• The problem with the Surface RT was that they marketed it as a Windows device and it looked like Windows under the Metro overlay. It was also pokey on first release while W8.1 and firmware updates resolved most of those issues. As a companion device, esp. after getting Outlook on it with the 8.1 update, it was a very nice device. My daughter later used mine much the same way, as a walk around device, when she went to college. Afterwards I gave it to a friend for their kid to do school work for grade school since it had full Office.
  • Surface Go isn't blurring the lines between anything. I'm also skeptical many people will be buying data plans for this thing. I for one wouldn't spend any money for that, in addition to my phone. Microsoft needs to work with carriers to get the price of access down, at least in the U.S. it's way too high.
  • I agree. Not so much because of data consumption, or the price thereof, but because the Surface Go and the speculated Andromeda device are not similar and comparable devices.
    The term "almost-pocket able" can be said of all tablets and many laptops, in that they may relatively easily be carried in a bag. Either a device is pocketable or it isn't; there is no middle ground, and devices on either side will not compete.
    The Surface Go will do little to nothing in paving the way for the Andromeda device, nor is it filling out any intermediate gap. The Andromeda device must come relatively quickly and be a functional success out of the box, if it's to have any chance. Edit: For me personally, I'd buy the Andromeda device in a second if hardware and software were top notch. I have no interest at all in the Surface Go.
  • "The term "almost-pocket able" can be said of all tablets and many laptops, in that they may relatively easily be carried in a bag." It's not simply because the device is "almost pocketable" also but Microsoft's very deliberate positioning of Surface Go as, it's most mobile Surface, and particularly as a device that "is by your side where ever you are." There currently on one mobile device that fits that description for general of person that carries a modern piece of technology, and that is a smartphone. Now, a smartphone, as I've written about multiple times in the past (and is statistically true) is used more for non-phone tasks like web-surfing, emailing, watching videos, etc., than for actually talking on the phone. Microsoft is positioning, it's smallest Surface purposefully as a device that, like smartphones, is always by a persons side" for tasks like web-surfing, email, watching videos etc. AND for full PC task, a phone is not capable of like full Office and more in a laptop configuration. Microsoft, nor does any other PC maker market any other tablet or PC Surface that way. When you envision what Andromeda is expected to be, a telephony capable pocket PC, Microsoft will want the idea of a PC that is NOT a phone, that is always with a person, to be an easy concept to accept. Right now, a PC or tablet, for most people though may be capable of being slipped in various bag sizes, is a purpose-driven "carry." It's needed for work, school or something else, whereas is a phone is an extra appendage "default carry" regardless of where you're going or what you're doing, it's has a range of purpose (with accepted limits) across work and life. Surface Go, marketing position I believe is MSFT, attempt to begin training people into making a small PC (particularly more important are the LTE versions) a "default carry", pushing the boundaries of range of purpose of smartphones, limited personal computing abilities. That, "conditioning", with almost-pocketable, Surface Go and inspired OEM devices I believe Microsoft will continue to push with pocketable Andromeda and inspired OEM devices.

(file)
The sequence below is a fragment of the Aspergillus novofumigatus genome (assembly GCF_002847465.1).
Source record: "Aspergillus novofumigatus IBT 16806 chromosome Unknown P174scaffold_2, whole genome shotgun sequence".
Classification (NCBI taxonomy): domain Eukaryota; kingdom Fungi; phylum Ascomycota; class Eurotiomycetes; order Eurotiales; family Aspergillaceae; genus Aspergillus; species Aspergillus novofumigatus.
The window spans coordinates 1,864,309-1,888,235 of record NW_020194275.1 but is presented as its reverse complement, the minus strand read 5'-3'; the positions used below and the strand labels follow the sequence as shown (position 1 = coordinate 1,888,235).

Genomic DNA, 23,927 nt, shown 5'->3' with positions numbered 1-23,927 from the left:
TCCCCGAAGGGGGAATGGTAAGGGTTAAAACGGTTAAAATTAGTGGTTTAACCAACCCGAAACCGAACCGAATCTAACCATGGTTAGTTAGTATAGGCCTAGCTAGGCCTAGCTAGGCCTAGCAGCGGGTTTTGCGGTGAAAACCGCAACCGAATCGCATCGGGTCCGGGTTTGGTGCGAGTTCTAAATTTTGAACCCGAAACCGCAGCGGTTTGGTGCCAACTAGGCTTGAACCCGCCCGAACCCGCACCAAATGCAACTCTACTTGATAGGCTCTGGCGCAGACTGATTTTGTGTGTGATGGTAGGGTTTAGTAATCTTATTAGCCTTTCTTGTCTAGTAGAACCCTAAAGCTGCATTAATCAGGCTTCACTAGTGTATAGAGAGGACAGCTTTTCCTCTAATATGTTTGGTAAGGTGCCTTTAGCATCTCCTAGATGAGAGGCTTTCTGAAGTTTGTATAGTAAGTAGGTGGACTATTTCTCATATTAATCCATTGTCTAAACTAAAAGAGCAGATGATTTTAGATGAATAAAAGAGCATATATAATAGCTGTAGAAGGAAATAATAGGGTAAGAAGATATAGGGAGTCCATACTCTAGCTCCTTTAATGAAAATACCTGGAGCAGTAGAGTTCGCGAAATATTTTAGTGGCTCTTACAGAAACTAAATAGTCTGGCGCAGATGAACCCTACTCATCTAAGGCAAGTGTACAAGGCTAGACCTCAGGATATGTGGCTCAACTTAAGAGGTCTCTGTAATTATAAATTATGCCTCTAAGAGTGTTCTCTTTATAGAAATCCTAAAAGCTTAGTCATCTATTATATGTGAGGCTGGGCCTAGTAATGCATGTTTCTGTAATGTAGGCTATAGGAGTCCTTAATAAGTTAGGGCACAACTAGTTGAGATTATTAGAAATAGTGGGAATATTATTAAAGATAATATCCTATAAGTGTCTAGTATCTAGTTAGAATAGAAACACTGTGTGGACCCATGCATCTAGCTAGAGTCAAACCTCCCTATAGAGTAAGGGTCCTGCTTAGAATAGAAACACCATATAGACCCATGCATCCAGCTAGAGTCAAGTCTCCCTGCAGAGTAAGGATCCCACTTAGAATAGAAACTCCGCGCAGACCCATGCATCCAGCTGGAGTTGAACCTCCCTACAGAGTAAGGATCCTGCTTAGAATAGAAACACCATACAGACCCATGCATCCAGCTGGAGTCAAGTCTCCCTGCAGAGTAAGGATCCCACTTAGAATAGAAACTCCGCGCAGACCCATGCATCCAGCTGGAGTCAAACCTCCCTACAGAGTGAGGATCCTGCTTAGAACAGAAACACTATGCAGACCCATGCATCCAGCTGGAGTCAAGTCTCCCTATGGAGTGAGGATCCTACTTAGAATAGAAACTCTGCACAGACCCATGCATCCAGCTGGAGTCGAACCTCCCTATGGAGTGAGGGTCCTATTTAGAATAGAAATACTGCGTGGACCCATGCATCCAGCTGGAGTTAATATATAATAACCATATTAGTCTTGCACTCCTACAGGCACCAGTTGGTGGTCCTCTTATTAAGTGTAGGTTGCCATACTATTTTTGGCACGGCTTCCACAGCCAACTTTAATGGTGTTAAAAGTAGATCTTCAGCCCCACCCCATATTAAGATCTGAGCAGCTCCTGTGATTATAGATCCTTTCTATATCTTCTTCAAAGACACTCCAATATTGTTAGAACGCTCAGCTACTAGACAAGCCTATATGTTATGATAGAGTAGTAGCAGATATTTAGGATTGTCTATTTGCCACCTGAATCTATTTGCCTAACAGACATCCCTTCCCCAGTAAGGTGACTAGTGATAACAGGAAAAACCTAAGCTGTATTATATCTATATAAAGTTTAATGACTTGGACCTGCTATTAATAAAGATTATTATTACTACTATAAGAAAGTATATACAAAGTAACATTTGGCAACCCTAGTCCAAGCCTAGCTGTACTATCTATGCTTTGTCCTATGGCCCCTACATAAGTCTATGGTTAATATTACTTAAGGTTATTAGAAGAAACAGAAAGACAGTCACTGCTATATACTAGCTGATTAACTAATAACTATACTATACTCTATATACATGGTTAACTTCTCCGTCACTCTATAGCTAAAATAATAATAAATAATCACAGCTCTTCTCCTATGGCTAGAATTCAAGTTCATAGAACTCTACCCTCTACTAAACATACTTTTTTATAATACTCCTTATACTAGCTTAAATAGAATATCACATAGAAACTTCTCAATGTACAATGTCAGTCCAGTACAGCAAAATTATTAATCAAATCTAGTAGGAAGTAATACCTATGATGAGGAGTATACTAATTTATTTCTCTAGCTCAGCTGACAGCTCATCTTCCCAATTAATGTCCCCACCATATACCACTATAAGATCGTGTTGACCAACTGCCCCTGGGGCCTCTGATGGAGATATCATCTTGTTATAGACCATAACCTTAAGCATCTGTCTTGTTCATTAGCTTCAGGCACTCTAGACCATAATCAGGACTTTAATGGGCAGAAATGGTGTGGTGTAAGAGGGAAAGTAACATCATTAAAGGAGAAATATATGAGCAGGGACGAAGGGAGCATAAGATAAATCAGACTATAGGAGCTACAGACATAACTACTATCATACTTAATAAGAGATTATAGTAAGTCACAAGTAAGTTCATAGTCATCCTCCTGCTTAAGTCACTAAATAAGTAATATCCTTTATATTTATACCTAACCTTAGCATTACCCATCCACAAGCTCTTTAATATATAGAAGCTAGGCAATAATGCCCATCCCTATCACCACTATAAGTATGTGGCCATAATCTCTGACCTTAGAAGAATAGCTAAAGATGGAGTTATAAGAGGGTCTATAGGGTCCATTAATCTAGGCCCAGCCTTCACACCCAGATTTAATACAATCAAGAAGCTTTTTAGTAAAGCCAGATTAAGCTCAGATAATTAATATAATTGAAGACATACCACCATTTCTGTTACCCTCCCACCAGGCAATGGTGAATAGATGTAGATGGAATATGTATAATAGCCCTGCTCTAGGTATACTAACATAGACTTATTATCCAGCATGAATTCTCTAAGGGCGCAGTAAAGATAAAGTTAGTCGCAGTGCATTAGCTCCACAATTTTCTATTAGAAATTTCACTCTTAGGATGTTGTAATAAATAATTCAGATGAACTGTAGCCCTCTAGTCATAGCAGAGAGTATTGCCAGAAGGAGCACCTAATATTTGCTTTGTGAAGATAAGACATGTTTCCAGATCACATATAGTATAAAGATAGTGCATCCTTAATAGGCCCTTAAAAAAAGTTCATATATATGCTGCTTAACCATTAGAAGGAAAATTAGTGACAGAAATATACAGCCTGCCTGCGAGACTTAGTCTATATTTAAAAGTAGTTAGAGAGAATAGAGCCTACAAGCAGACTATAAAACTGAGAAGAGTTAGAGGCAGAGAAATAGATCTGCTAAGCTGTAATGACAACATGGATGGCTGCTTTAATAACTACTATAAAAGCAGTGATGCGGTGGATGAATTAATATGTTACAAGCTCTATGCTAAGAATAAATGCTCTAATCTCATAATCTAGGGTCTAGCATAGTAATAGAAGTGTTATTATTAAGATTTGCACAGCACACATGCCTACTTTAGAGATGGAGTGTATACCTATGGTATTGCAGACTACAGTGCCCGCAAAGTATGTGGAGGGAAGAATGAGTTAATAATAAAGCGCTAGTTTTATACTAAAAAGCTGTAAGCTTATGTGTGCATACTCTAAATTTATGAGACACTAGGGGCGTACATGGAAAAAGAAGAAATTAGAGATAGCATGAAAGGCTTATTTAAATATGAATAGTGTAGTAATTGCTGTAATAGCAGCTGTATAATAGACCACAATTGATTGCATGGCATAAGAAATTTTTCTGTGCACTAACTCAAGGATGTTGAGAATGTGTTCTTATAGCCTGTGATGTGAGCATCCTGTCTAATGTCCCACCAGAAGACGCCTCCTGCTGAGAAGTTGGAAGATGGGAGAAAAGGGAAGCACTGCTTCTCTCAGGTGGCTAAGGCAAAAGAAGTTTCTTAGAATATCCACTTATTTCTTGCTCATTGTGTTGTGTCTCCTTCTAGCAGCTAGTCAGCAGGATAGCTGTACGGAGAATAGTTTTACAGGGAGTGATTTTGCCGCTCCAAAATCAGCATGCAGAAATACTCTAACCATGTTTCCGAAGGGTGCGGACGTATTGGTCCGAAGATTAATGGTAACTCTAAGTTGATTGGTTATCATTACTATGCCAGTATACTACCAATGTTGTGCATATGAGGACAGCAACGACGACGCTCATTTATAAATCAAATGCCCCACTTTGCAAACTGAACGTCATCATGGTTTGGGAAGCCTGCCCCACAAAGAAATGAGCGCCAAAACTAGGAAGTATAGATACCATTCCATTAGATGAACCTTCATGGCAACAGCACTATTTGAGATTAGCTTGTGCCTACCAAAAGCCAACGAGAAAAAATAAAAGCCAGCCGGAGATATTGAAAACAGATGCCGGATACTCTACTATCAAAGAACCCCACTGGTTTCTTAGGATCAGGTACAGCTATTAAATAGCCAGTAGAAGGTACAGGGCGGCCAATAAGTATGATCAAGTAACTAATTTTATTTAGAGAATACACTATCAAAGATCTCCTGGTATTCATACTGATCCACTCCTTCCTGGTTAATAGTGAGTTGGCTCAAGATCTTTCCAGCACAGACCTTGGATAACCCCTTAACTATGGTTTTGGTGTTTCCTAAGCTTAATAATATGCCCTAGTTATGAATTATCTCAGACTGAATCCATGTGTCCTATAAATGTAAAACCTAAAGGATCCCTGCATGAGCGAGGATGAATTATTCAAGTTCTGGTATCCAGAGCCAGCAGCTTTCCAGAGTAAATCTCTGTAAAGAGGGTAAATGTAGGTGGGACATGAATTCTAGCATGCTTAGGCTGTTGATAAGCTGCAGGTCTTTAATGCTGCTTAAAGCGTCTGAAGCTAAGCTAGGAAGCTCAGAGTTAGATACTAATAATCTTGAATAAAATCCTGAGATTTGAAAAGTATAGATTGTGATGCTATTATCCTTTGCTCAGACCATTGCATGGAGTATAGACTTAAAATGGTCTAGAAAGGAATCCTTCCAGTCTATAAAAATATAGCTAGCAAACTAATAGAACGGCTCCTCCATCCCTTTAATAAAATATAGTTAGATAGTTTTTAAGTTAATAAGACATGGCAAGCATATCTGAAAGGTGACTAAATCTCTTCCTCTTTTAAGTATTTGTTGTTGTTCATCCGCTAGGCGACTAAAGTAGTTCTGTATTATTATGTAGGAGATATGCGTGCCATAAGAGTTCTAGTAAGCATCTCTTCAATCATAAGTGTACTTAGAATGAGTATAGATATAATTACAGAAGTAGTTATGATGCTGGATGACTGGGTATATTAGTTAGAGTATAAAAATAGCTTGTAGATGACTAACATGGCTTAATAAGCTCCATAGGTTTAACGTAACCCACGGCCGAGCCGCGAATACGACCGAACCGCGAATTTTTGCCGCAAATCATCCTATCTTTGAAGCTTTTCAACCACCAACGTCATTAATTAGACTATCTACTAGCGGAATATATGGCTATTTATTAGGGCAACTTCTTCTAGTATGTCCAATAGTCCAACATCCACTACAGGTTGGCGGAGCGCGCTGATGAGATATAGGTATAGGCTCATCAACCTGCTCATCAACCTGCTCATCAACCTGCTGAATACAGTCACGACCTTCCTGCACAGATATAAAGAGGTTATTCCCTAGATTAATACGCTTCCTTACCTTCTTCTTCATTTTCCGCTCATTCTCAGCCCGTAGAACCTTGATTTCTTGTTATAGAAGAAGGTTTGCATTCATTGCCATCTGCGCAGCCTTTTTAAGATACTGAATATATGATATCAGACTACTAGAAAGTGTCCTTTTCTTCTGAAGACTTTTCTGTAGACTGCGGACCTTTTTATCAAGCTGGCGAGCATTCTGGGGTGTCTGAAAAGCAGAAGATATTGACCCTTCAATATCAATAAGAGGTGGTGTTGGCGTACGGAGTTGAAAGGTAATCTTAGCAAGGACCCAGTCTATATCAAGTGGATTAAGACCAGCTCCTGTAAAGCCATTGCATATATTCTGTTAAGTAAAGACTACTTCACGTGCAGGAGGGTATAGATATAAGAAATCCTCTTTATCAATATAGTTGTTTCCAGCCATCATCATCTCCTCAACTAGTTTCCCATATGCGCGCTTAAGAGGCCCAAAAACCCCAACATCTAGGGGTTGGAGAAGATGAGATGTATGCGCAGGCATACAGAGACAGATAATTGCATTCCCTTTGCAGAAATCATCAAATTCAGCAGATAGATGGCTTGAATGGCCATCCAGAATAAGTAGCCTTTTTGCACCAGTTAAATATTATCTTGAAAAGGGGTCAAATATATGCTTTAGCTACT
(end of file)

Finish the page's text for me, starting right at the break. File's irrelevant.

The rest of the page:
• You are really spinning it! A phone is a default carry because you are definitely going to need it. A PC is a sometimes carry because you don't always need it. The tasks you need a Windows PC for are constantly shrinking, they become more niche by the day.